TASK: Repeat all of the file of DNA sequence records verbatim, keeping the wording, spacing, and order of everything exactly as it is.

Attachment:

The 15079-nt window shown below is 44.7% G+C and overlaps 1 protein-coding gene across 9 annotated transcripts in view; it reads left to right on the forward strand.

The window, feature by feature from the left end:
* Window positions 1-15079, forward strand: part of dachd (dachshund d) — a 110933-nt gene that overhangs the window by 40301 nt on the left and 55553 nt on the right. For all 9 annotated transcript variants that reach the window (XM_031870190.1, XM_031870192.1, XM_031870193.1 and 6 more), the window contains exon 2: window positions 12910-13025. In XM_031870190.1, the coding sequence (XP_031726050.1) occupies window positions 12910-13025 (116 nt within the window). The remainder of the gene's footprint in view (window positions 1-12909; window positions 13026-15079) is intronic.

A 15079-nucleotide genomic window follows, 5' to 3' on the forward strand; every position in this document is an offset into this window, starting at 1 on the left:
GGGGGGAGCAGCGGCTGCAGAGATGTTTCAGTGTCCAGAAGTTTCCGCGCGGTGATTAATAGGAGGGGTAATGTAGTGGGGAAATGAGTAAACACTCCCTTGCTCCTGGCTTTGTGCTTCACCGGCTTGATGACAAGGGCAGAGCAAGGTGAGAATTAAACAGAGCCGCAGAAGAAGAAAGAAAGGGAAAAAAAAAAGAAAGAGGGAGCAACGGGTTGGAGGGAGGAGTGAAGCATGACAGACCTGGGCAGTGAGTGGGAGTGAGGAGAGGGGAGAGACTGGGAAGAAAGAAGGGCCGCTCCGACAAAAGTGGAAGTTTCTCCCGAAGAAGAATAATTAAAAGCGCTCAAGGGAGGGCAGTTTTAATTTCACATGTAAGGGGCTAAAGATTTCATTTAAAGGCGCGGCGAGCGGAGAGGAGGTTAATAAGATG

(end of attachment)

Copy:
The 15079-nt window shown below is 44.7% G+C and overlaps 1 protein-coding gene across 9 annotated transcripts in view; it reads left to right on the forward strand.

The window, feature by feature from the left end:
* Window positions 1-15079, forward strand: part of dachd (dachshund d) — a 110933-nt gene that overhangs the window by 40301 nt on the left and 55553 nt on the right. For all 9 annotated transcript variants that reach the window (XM_031870190.1, XM_031870192.1, XM_031870193.1 and 6 more), the window contains exon 2: window positions 12910-13025. In XM_031870190.1, the coding sequence (XP_031726050.1) occupies window positions 12910-13025 (116 nt within the window). The remainder of the gene's footprint in view (window positions 1-12909; window positions 13026-15079) is intronic.

A 15079-nucleotide genomic window follows, 5' to 3' on the forward strand; every position in this document is an offset into this window, starting at 1 on the left:
GGGGGGAGCAGCGGCTGCAGAGATGTTTCAGTGTCCAGAAGTTTCCGCGCGGTGATTAATAGGAGGGGTAATGTAGTGGGGAAATGAGTAAACACTCCCTTGCTCCTGGCTTTGTGCTTCACCGGCTTGATGACAAGGGCAGAGCAAGGTGAGAATTAAACAGAGCCGCAGAAGAAGAAAGAAAGGGAAAAAAAAAAGAAAGAGGGAGCAACGGGTTGGAGGGAGGAGTGAAGCATGACAGACCTGGGCAGTGAGTGGGAGTGAGGAGAGGGGAGAGACTGGGAAGAAAGAAGGGCCGCTCCGACAAAAGTGGAAGTTTCTCCCGAAGAAGAATAATTAAAAGCGCTCAAGGGAGGGCAGTTTTAATTTCACATGTAAGGGGCTAAAGATTTCATTTAAAGGCGCGGCGAGCGGAGAGGAGGTTAATAAGATG